One of Ethiopia’s very few independent journalists, Mesfin Negash was harrassed by the government to the limit that he had to go into exile. Today he lives in Sweden but continues to spread news about human rights and politics in Ethiopia, trying to alert the international community to the situation in the country: “If you took a balance sheet of repression, you would see that Ethiopia is equal with Burma”, says Mesfin Negash.
In Mesfin’s view, journalism is the most risky profession in Ethiopia, besides being an outspoken and critical politician. He compares being an independent critical journalist with going into a jungle full of dangerous predators.
“You don’t know their rules, their territory and their expectations. Whenever they feel like it, you will be a victim”.
In February 2012 Mesfin Negash was granted asylum in Sweden, after what he describes as a tormenting journey through the asylum process that lasted for one year and three months. He smiles when he is asked about the accusations that led him to flee his country:
“One funny part about Ethiopia is that you don’t really know what crime you are being accused of.”
Exile the only option to oppose the government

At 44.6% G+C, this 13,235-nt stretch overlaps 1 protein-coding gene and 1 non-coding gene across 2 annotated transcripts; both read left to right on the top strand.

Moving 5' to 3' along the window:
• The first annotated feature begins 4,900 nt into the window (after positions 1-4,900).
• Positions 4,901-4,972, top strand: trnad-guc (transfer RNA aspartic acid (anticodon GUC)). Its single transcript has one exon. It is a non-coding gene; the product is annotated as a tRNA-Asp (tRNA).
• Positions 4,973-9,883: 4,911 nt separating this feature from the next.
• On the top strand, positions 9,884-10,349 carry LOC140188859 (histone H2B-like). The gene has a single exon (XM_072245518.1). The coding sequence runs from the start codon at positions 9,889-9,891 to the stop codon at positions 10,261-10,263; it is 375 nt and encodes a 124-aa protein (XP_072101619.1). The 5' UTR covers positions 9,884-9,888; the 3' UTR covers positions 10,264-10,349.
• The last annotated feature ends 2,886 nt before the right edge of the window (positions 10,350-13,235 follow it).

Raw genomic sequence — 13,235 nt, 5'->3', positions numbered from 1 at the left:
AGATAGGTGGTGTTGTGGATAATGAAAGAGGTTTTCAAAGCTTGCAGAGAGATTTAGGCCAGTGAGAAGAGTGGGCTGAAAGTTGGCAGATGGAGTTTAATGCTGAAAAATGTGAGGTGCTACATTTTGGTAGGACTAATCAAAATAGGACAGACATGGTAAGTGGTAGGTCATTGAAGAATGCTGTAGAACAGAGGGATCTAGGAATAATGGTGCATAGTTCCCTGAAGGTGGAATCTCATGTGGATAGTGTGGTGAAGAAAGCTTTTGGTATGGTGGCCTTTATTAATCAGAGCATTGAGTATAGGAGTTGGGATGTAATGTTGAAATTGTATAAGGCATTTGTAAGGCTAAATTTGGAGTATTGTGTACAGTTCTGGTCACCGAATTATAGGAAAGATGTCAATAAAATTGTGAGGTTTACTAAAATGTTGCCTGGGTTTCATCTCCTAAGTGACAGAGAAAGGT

Mesfin and his colleagues at the independent newspaper Addis Neger were busy working when they heard rumours that they would be accused of supporting terrorism and undermining the constitution. After confirming that the threat was real, they sat down to discuss the options.
Changing the tone and style of the newspaper was one, but as Mesfin puts it, “that would be equal to killing the newspaper” and they did not want to compromise their professional or personal integrity. They did not want to close the paper either, because that would be to give in to the government. Furthermore, closing down the newspaper could be taken as a political statement about the situation, which could put them in danger. There was only one choice left. Mesfin says that it was a group decision to go into exile.
“It was the only option to deny the government what they wanted”.